The U.S. Department of Energy on Tuesday announced a new type of climate observatory near the headwaters of the Colorado River that will help scientists better predict and determine rainfall and snowfall in the U.S. West. Will determine how much of it flows
A multi-million dollar effort led by Lawrence Berkeley National Laboratory will begin next week. The team has installed radar systems, balloons, cameras and other equipment in an area of Colorado where most of the water in the river flows like ice. More than 40 million people depend on the Colorado River.
Alejandro Flores, an associate professor of hydrology at Boys State University, said it is difficult to model the weather in mountainous areas and the observatory will be a “game changer”.
“We have to think about the earth and the environment as an interconnected system,” he told reporters in a call. “So far, there is a lack of observations that help us understand this important interface.”
Scientists will use the observatory to collect data on rain, wind, clouds, small particles, moisture, soil moisture and more. Along with a better understanding of hydrology, they hope to learn more about how forest fires, forest management, droughts and tree-killing insects, for example, play a role in water availability. Are
Ken Williams, a researcher at the site and a Berkeley Lab scientist, said there was a big problem in predicting water supplies in the West. “The monsoon season has been very heavy in the southwest for the last two years, which means that when it rains, more melting snow penetrates the ground before it can reach rivers and streams,” he said.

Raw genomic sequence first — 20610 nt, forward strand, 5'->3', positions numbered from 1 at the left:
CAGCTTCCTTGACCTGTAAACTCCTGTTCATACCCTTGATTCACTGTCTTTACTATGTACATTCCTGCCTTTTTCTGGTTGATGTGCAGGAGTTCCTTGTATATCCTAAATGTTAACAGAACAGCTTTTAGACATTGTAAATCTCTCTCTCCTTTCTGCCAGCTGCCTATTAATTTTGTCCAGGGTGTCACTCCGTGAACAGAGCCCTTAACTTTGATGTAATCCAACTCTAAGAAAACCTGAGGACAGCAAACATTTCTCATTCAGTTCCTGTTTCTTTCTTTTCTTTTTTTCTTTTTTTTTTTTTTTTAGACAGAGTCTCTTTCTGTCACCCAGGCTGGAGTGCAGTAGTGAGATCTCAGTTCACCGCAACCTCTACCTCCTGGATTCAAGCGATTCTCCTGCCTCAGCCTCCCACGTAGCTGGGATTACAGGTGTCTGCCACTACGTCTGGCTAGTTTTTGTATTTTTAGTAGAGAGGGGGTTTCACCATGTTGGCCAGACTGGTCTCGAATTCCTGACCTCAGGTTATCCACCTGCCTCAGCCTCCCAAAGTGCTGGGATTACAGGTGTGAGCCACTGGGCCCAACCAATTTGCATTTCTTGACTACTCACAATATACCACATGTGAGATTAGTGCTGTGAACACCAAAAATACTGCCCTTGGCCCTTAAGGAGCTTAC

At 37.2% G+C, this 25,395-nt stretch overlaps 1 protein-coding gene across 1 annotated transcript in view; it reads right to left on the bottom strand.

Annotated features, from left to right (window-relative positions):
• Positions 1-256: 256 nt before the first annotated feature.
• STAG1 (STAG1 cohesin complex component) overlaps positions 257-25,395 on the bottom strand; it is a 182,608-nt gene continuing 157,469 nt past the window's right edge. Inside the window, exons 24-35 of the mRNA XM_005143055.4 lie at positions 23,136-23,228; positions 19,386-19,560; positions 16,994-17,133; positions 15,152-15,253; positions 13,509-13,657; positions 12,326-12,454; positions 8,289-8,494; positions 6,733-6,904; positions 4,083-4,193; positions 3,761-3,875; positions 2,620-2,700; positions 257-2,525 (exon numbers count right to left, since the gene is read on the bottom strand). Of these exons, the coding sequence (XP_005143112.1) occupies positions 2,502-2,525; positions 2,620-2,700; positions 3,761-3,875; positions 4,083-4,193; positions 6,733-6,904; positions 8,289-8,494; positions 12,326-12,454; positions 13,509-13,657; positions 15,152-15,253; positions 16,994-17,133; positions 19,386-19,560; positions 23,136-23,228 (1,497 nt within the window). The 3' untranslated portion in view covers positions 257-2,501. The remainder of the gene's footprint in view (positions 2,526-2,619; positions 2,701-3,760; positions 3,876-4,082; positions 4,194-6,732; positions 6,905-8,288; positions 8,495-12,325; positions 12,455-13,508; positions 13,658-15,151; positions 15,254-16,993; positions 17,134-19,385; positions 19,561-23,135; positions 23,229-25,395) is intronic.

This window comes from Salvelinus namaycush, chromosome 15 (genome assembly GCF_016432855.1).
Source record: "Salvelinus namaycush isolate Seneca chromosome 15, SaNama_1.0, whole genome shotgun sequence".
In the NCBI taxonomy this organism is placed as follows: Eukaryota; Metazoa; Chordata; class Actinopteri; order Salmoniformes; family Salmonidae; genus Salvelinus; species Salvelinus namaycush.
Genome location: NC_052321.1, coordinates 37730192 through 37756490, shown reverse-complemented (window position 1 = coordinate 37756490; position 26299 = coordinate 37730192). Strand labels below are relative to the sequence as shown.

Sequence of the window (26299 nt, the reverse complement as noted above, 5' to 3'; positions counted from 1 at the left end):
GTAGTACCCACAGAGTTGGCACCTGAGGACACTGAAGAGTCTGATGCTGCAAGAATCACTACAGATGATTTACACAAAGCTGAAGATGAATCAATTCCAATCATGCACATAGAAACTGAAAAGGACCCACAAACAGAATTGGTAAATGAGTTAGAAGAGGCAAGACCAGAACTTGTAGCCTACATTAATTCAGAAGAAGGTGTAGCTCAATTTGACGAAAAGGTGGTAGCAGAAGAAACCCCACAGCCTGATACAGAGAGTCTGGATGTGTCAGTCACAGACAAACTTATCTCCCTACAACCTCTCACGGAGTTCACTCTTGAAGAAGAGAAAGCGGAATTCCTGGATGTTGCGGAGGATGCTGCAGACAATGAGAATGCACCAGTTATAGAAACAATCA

Meteorologists said in a separate briefing Tuesday that parts of southern Arizona and New Mexico have seen impressive rainfall so far this monsoon season, with Tucson recording its highest July record. University of Arizona professor Mike Kermans called it a “wonderful upheaval” for the desert city.
Some parts of the southwest have seen four times their normal rainfall levels. But Kermans noted that other places, such as Al Burke, New Mexico, are either average or lagging behind.
“We have both really wet conditions for the short term, but we still have a long-term drought because we have these long-term deficits that we can’t solve with just one or two or three months of rain. ” Said.
To reverse long-term trends, the region will need to see successive wet winters and summers that are difficult to come by, Kermans said.
The New Climate Observatory, called the Surface Atmosphere Integrated Field Laboratory, brings together federal scientists, university researchers and others for ongoing studies in Colorado’s Upper Gensen River Basin, which spans the vast Rocky Mountains. Shares features with other watersheds.
For the Rio Grande Basin, Williams said, the data could help water managers resolve water sharing agreements between Colorado, New Mexico, Texas and Mexico. It can also help improve weather forecasting and climate change experiments, such as cloud seeding to generate more rain.
The scientists said the data would be available to other researchers and would provide a standard for any collection beyond the two-year plan.
This story has been updated to make it clear that the watersheds in the vast Rocky Mountains have similar characteristics.
Associated Press author Susan Montoya Bryan contributed to this report in Albuquerque, New Mexico.